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Mechanical Engineering (ME) Courses (2021-22)

EE/ME 7. Introduction to Mechatronics. 6 units (2-3-1): first term. Mechatronics is the multi-disciplinary design of electro-mechanical systems. This course is intended to give the student a basic introduction to such systems. The course will focus on the implementations of sensor and actuator systems, the mechanical devices involved and the electrical circuits needed to interface with them. The class will consist of lectures and short labs where the student will be able to investigate the concepts discussed in lecture. Topics covered include motors, piezoelectric devices, light sensors, ultrasonic transducers, and navigational sensors such as accelerometers and gyroscopes. Graded pass/fail. Instructor: George.
ME 8. Introduction to Robotics. 6 units (2-2-2): first term. This course examines the range of concepts and engineering approaches applicable to robotics, including mobile systems (driving and walking) as well as manipulators (arms and legs). Robotics needs tools from mechanical design and fabrication, mathematical analysis of mechanisms, a variety of sensors, programming at all levels, algorithms to interpret visual images, and planners to determine actions. But robots also act in a larger context, involving human-robot interactions, social cues, and even raising ethical questions. The course will explore these topics through assignments, readings, and mini projects. Instructor: Niemeyer.
ME 10. Thinking Like an Engineer. 1 unit: first term. A series of weekly seminars by practicing engineers in industry and academia to introduce students to principles and techniques useful for Mechanical Engineering. The course can be used to learn more about the different areas of study within Mechanical Engineering. Topics will be presented at an informal, introductory level. Required for ME undergraduates. Graded pass/fail. Instructor: Andrade.
ME 11 abc. Thermal Science. 9 units (3-0-6): first, second, third terms. Prerequisites: Sophomore standing required; ME 12 abc, may be taken concurrently. An introduction to classical thermodynamics and transport with engineering applications. First and second laws; closed and open systems; properties of a pure substance; availability and irreversibility; generalized thermodynamic relations; gas and vapor power cycles; propulsion; mixtures; combustion and thermochemistry; chemical equilibrium; momentum and heat transfer including boundary layers with applications to internal and external flows. Not offered on a pass/fail basis. Instructors: Blanquart, Shepherd.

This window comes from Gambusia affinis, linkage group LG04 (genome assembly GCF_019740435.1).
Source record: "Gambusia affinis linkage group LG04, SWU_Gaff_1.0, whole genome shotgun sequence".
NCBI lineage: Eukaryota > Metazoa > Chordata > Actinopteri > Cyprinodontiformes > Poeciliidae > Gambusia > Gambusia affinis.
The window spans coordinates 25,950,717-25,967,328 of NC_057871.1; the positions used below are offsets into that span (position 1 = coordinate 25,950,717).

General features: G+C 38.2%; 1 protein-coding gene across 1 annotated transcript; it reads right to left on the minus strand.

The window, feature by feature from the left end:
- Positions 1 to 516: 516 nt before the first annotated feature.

ME 12 abc. Mechanics. 9 units (3-0-6): first, second, third terms. Prerequisites: Sophomore standing required; ME 11 abc, may be taken concurrently. An introduction to statics and dynamics of rigid bodies, deformable bodies, and fluids. Equilibrium of force systems, principle of virtual work, distributed force systems, friction, static analysis of rigid and deformable structures, hydrostatics, kinematics, particle dynamics, rigid-body dynamics, Euler's equations, ideal flow, vorticity, viscous stresses in fluids, dynamics of deformable systems, waves in fluids and solids. Not offered on a pass/fail basis. Instructors: Mello, Daraio, Fu.
ME 13/113. Mechanical Prototyping. 4 units (0-4-0): first, second, summer terms. Enrollment is limited and is based on responses to a questionnaire available in the Registrar's Office. Introduction to the technologies and practices needed to fabricate mechanical prototypes. Students will acquire the fundamental skills necessary to begin using 3D Computer-Aided Design (CAD) software. Students will learn how to build parametric models of parts and assemblies and learn how to generate detailed drawings of their designs. Students will also be introduced to manual machining techniques, as well as computer-controlled prototyping technologies, such as three-dimensional printing, laser cutting, and water jet cutting. Students will receive safety-training, instruction on the theories underlying different machining methods, and hands-on demonstrations of machining and mechanical assembly methods. Several prototypes will be constructed using the various technologies available in the Mechanical Engineering Machine Shop. Instructor: Stovall.
ME 14. Design and Fabrication. 9 units (3-5-1): third term. Prerequisites: ME 12 ab, ME 13. Enrollment is limited and is based on responses to a questionnaire available in the Registrar's office. Introduction to mechanical engineering design, fabrication, and visual communication. Principles of mechanical engineering design are taught through a series of lectures and short group-based design projects with an emphasis on formal design reviews and team competitions. Course lectures address the strength properties of engineering materials, statistical descriptions of stress and strength, design safety factors, static and variable loading design criteria, engineering case studies, and the design of mechanical elements. Group-based projects include formal design reviews and involve substantial use of the machine shop and maker-space facilities, for the construction of working prototypes. Not offered on a pass/fail basis. Instructors: Mello, Stovall.
ME 23/123. CNC Machining. 4 units (0-4-0): third, summer terms. Prerequisites: ME 13/113. Enrollment is limited and is based on responses to a questionnaire available in the Registrar's office. Introduction to computer numerical control machining. Students will learn to create Gcode and Mcode using Computer-Aided Manufacturing (CAM) software; they will be instructed on how to safely prepare and operate the machine's functions; and will be taught how to implement programmed data into several different types of CNC equipment. The class will cover the parts and terminology of the equipment, fixturing materials, setting workpiece, and tool offsets. Weekly assignments will include the use of CAM software, machine operation demonstrations, and machining projects. Instructor: Stovall.